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Bayer and Regeneron to develop second wet AMD therapy

Will collaborate on drug to be used in combination with Eylea
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Bayer and Regeneron have expanded their eyecare collaboration to include the development of a second treatment for wet age-related macular degeneration (AMD).

The partners already market Eylea (aflibercept) for use in a number of eye disorders, including wet AMD, and now want to develop a complementary therapy that can be used in combination with their existing drug.

The new treatment in development by Regeneron as an antibody designed to inhibit the function of the platelet derived growth factor receptor beta (PDGFR-β) – a protein that regulates cell growth in blood vessels.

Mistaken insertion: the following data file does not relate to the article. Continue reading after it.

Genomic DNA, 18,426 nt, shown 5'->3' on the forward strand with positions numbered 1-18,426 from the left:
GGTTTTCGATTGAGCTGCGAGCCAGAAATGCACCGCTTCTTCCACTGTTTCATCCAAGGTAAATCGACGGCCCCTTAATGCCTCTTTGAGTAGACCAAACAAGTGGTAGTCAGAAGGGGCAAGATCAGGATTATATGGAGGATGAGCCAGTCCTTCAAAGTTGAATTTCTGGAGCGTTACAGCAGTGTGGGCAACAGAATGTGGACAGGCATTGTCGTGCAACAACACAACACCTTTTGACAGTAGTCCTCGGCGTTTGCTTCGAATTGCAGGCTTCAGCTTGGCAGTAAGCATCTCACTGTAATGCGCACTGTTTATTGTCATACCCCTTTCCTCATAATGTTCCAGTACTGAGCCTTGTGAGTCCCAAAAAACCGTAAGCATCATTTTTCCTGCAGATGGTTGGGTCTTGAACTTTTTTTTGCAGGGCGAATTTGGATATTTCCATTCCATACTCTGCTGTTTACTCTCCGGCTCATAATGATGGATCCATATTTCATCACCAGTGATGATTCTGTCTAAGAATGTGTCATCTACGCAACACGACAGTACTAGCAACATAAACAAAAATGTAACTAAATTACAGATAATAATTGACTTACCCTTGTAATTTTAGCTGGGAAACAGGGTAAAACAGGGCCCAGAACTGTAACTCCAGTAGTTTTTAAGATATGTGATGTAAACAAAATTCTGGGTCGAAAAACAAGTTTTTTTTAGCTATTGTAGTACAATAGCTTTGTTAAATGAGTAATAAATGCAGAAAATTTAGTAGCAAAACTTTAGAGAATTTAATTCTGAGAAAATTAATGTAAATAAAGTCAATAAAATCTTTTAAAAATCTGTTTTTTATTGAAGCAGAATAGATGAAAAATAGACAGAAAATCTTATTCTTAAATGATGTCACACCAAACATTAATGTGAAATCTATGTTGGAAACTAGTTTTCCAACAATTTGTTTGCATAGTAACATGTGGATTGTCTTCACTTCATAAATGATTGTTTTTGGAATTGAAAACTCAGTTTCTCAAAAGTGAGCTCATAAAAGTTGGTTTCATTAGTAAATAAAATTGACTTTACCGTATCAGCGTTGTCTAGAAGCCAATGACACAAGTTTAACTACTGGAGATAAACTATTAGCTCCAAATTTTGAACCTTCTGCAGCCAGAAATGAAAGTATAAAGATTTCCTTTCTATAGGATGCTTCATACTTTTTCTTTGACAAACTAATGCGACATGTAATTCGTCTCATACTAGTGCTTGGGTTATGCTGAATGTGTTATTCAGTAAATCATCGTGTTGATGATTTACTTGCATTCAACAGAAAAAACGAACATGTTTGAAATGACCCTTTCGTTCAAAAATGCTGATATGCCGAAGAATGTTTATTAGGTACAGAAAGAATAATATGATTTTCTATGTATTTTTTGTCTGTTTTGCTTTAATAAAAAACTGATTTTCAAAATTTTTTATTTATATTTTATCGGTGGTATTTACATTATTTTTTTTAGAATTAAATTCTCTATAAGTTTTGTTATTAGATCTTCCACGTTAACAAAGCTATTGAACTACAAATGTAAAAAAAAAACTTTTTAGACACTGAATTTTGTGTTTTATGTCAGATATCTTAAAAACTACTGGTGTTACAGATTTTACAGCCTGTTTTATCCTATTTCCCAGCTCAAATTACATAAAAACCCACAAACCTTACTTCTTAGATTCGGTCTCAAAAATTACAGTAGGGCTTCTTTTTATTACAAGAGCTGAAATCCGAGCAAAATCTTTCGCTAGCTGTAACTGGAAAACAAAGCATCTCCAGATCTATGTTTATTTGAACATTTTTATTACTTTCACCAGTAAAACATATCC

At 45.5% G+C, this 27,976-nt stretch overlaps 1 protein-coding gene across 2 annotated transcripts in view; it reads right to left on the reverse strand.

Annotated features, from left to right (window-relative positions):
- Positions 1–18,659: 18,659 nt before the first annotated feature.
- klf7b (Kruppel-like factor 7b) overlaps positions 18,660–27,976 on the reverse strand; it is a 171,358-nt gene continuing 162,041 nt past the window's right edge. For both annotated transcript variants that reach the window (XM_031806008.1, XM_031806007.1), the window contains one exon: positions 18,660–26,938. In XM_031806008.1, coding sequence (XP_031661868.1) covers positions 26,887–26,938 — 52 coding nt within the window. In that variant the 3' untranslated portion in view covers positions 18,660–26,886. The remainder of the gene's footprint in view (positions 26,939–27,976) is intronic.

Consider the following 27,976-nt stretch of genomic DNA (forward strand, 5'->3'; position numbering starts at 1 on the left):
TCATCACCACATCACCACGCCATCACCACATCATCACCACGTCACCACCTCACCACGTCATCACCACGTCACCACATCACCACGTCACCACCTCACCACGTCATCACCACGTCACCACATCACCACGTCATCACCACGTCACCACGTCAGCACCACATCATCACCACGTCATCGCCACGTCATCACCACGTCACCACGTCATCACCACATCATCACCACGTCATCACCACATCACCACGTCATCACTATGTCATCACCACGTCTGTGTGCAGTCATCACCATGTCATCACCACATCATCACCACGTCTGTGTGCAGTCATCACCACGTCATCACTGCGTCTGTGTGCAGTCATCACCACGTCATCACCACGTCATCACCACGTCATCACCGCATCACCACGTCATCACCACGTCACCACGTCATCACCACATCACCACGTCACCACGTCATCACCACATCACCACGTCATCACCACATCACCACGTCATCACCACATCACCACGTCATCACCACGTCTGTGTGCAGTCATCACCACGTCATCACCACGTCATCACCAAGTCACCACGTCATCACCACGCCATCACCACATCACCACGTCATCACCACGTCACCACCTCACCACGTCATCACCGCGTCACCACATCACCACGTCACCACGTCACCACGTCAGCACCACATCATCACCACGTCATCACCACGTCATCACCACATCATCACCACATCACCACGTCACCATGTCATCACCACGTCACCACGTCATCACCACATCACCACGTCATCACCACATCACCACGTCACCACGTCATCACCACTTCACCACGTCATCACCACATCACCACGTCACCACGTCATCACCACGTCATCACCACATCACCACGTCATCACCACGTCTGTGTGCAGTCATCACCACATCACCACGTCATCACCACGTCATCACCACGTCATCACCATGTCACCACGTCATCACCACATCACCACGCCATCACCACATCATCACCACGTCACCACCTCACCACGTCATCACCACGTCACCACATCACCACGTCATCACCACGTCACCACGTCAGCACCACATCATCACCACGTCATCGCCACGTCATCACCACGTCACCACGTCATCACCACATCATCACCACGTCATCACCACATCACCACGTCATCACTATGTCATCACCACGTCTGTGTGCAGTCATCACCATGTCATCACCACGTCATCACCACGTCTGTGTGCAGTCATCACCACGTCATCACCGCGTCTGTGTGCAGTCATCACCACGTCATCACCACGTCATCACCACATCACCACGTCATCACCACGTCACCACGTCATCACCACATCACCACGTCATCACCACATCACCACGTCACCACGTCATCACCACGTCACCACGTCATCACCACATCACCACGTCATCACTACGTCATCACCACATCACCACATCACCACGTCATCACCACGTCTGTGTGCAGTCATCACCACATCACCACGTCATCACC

This is a different method of action to Eylea, which works by blocking the vascular endothelial growth factor (VEGF).

The companies are banking on the two drugs complementing each other in a combination treatment, both working in different ways to address wet AMD – an eye disease that leads to reduced vision and is caused by abnormal blood vessels forming underneath the macula and damaging its cells.

As such, Bayer will make an upfront payment of $22.5m to Regeneron for exclusive commercialisation rights to a combination product outside the US. Regeneron is also eligible to receive up to $40m in milestone payments.

Within the US, Regeneron will hold exclusive commercialisation rights.

This mirrors the existing deal between the two companies involving Eylea, with Regeneron holding US rights and Bayer holding non-US rights.

Under this agreement, Regeneron was able to posted Eylea revenues of $363m for the third quarter of 2013, while Bayer posted Eylea revenues of $85m in the same period. This is due in part to Eylea being available in the US since 2011, while it took a further year for the drug to win approval in the EU. It has also struggled to be recommended by some health technology assessment (HTA) bodies, such as IQWIG in Germany.

Bayer said the first human clinical studies for the combination treatment are expected to begin in early 2014.

Article by
Thomas Meek

15th January 2014

From: Research



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